We all know that Greece has some of the most paradisiacal beaches in the world, is totally open for tourism and affordable, but it is far from just that. I am visiting the country for the second time and I confess that I am increasingly interested in the Greek people and culture and so I decided to gather in this post some basic facts and curiosities, the intention is to keep updating with new discoveries.
Greece’s official religion is Chritian Orthodox; but most young Greeks I met don’t identify themselves as religious.
Greece is known for it’s joyful traditional dance. Traditional Greek dance is mostly a social function. It brings the community together at key points of the year, such as Easter, the grape harvest or patronal festivals; and at important individual’s events like weddings. This tradition has it’s own orders such as the elders join first and so on visitors tempted to join in a celebration should try not to violate these arrangements. In Santorini there are cafes and bars and restaurants that play the traditional music.
People greet each other with kisses and hugs, last time I was in Santorini it was a common sight to see men to shake hands then hug and kiss each other on the cheeks. Unlike the Netherlands where people kiss three times on either cheek the Greeks do one kiss on both the left and the right side of the face
There are numerous stalls, street markets in Santorini selling typical fruits, great cheese, olives, fried sea food, Souvlaki, and Uzo which is a strong spirit often enjoyed on ice. Night markets are also popular.
Greek cuisine is delicious, aromatic and affordable. You can find fresh seafood at a food for under £10 Euros, or sample the menu at one of the world’s finest restaurants for 60 Euros. The food consists of bbqed meats and long and slow cooked meat in an stew like broth. There are plenty of vegetarian dishes and salads made with local cheeses such as feta and hallumi.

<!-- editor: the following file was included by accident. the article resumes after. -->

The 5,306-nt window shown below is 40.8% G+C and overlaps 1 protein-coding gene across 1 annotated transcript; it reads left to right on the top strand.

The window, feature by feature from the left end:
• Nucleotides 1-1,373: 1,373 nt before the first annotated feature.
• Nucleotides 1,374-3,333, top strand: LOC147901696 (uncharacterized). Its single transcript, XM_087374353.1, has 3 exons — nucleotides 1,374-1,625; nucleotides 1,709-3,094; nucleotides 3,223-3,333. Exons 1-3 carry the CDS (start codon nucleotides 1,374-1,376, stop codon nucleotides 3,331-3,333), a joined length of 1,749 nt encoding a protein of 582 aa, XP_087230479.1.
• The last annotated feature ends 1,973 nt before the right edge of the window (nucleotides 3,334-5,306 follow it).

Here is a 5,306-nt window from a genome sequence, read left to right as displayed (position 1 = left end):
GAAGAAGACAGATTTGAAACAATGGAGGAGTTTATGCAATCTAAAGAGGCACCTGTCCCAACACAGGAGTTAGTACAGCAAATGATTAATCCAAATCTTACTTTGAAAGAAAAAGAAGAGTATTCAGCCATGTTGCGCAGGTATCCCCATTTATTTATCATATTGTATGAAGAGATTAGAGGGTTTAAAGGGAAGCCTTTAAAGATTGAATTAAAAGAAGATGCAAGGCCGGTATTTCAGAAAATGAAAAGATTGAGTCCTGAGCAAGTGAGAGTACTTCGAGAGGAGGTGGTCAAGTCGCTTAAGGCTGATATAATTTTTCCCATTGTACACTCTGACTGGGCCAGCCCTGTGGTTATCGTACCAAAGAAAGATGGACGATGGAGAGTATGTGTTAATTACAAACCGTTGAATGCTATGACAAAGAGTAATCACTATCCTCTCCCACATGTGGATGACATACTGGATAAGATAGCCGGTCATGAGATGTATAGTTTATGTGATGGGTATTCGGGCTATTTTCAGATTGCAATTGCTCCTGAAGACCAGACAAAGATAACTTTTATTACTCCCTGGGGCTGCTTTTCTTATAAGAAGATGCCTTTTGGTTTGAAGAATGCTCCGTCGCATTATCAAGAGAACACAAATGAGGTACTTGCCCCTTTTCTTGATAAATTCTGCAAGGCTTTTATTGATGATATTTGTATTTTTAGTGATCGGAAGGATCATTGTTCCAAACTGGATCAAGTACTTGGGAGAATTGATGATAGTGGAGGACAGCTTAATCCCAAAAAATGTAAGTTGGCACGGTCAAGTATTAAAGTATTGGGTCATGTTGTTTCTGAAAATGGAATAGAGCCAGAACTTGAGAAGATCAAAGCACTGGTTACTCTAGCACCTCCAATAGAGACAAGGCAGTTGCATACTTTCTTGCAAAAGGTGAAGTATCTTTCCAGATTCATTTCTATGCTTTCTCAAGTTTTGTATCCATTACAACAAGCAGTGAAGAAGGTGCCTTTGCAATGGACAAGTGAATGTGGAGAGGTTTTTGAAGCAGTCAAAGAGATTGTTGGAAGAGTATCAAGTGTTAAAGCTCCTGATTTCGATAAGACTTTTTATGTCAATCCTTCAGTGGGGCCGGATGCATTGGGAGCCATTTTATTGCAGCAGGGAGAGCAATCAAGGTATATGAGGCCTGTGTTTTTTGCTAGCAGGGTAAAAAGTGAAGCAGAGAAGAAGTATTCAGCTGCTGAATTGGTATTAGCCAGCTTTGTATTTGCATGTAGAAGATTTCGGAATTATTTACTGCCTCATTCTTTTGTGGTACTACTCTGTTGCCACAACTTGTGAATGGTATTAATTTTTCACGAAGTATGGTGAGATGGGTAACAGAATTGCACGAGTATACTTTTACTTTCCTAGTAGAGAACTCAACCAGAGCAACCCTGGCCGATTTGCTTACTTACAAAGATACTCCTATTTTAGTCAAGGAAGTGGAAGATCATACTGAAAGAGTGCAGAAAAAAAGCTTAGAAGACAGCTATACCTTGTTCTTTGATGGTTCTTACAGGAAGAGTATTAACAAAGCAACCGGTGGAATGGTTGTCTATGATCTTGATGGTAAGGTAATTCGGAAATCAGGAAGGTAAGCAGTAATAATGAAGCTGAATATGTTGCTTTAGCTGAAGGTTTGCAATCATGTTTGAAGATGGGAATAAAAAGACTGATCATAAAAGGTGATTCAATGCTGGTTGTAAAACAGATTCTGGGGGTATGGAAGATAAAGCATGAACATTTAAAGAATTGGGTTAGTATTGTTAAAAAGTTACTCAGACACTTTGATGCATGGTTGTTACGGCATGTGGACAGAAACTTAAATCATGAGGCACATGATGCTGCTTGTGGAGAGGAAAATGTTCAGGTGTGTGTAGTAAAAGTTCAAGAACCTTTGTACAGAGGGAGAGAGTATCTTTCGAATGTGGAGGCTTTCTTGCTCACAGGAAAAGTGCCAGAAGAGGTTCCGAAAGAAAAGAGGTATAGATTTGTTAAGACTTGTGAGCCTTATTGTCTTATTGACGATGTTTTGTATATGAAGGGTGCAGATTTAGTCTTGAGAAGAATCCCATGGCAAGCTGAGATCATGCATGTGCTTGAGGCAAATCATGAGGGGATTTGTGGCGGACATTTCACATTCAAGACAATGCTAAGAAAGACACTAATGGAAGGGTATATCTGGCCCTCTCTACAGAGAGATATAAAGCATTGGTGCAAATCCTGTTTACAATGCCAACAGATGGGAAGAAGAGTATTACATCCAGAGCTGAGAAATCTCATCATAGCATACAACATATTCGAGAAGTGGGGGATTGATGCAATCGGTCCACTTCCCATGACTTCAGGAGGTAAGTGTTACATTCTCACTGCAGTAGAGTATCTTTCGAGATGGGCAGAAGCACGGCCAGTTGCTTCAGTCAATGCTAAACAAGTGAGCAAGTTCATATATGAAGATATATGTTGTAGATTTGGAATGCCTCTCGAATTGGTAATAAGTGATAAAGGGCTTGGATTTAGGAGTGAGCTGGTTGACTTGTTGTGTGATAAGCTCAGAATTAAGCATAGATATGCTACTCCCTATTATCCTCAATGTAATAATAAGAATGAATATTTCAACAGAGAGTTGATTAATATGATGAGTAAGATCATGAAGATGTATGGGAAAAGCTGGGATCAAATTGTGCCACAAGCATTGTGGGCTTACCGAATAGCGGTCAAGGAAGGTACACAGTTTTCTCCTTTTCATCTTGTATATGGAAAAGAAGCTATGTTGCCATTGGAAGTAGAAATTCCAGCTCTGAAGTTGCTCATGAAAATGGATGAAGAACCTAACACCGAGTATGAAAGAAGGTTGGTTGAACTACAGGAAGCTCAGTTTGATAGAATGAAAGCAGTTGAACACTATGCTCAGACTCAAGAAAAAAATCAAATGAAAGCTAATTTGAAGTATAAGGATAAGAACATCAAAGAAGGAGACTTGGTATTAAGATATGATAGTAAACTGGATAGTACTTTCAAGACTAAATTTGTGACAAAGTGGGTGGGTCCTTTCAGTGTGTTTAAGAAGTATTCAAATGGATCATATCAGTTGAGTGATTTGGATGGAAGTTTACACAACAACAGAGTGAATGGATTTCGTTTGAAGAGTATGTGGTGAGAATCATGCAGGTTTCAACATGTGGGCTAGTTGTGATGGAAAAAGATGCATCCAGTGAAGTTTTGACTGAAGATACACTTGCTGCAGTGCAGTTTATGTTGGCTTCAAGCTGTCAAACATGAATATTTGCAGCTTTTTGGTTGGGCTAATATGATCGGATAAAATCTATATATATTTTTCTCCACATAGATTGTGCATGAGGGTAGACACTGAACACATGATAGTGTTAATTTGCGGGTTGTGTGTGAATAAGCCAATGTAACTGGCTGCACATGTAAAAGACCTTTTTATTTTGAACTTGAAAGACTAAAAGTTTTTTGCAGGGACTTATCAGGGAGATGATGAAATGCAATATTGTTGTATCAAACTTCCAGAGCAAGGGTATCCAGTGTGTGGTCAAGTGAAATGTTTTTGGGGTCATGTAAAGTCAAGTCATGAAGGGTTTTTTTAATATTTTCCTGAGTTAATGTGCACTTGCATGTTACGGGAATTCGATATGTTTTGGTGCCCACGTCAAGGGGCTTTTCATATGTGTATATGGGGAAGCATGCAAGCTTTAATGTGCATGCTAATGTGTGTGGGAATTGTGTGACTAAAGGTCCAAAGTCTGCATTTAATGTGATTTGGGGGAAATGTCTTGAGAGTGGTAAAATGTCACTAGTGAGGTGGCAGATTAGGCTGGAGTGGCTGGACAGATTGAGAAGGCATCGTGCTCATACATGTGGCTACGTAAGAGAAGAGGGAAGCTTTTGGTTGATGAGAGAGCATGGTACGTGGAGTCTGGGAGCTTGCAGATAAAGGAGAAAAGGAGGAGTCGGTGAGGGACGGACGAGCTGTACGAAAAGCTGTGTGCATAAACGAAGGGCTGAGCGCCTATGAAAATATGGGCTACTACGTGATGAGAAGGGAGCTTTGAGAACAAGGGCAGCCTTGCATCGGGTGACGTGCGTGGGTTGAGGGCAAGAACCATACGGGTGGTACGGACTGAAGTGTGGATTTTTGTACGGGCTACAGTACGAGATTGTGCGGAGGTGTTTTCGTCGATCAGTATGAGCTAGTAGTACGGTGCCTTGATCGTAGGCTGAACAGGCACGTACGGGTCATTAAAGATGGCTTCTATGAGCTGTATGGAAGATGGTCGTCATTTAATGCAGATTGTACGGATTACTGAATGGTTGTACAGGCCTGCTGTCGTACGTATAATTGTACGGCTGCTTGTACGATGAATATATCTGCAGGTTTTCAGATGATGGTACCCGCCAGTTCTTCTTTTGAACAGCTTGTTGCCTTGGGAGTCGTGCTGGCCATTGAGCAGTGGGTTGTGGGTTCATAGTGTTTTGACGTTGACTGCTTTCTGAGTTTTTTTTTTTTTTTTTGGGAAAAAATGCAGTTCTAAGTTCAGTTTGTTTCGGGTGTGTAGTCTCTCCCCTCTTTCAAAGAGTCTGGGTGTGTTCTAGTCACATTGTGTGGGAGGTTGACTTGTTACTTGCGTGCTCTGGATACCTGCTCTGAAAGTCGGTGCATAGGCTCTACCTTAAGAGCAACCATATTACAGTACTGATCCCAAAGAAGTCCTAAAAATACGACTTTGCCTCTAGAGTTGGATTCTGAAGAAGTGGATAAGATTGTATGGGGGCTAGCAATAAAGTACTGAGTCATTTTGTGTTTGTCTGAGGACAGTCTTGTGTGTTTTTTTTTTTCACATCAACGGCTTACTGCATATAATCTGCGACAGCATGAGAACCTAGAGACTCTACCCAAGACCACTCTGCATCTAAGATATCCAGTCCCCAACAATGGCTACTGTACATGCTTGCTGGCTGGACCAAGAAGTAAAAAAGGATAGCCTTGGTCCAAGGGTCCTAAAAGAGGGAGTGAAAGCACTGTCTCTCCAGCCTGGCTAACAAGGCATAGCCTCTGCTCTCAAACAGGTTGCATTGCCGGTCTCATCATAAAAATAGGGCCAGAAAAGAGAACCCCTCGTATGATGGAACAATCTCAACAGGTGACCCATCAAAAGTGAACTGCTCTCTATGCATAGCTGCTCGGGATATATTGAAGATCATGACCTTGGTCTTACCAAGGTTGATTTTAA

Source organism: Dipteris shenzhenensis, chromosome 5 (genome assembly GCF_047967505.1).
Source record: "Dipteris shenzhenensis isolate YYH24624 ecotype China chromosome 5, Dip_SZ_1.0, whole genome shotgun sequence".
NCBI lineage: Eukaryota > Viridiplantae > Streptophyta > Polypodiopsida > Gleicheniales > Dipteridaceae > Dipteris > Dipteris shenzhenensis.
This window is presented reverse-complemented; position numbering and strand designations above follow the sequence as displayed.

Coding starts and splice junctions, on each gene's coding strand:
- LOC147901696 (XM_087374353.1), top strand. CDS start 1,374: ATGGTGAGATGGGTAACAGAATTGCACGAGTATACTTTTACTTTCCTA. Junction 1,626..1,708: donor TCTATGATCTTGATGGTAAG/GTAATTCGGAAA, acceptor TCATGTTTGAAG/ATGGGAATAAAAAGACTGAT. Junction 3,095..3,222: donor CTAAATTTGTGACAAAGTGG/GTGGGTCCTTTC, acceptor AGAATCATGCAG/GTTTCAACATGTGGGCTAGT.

Two main museums are Archaeological Museum and the Museum of Prehistoric Thera. Plenty of amazing ancient artefacts can be found. The Mansion of Argyros, an outstanding neoclassical place, has been turned into a museum that takes visitors to the 19th century. Another jewel is the Folklore Museum which boasts an old winery, a library, an art gallery and a lovely chapel. The naval history of Santorini is revealed in the Naval Maritime Museum through books, documents and nautical equipment. The Icons and Relics Collection presents priceless ecclesiastic items that date back to the 16th, 17th and 18th century. A different museum is that of Minerals and Fossils where invaluable collections from Greece and the rest of the world are kept. Amazing multi-purpose tours are held at the Wine Museum, where guests have the opportunity to taste and learn more about the renowned product of Santorini.
I made some friends in during my stay in Santorini and they all had nicknames. Some were chosen in good natured humour. The guys barely called each other by their actual name.
Colours and architecture
Santorini is world renowned for it’s unique architecture and the very characteristic colours. The town is built upon red rocks with white painted walls and blue ceilings. You can embark on many different tours to see this absolutely stunning and picturesque town.
Whether you are going for a cultural holiday to a historic place or to relax by a beautiful sea, Santorini offers an amazing and dreamy experience. I highly recommend it to anyone visiting Greece.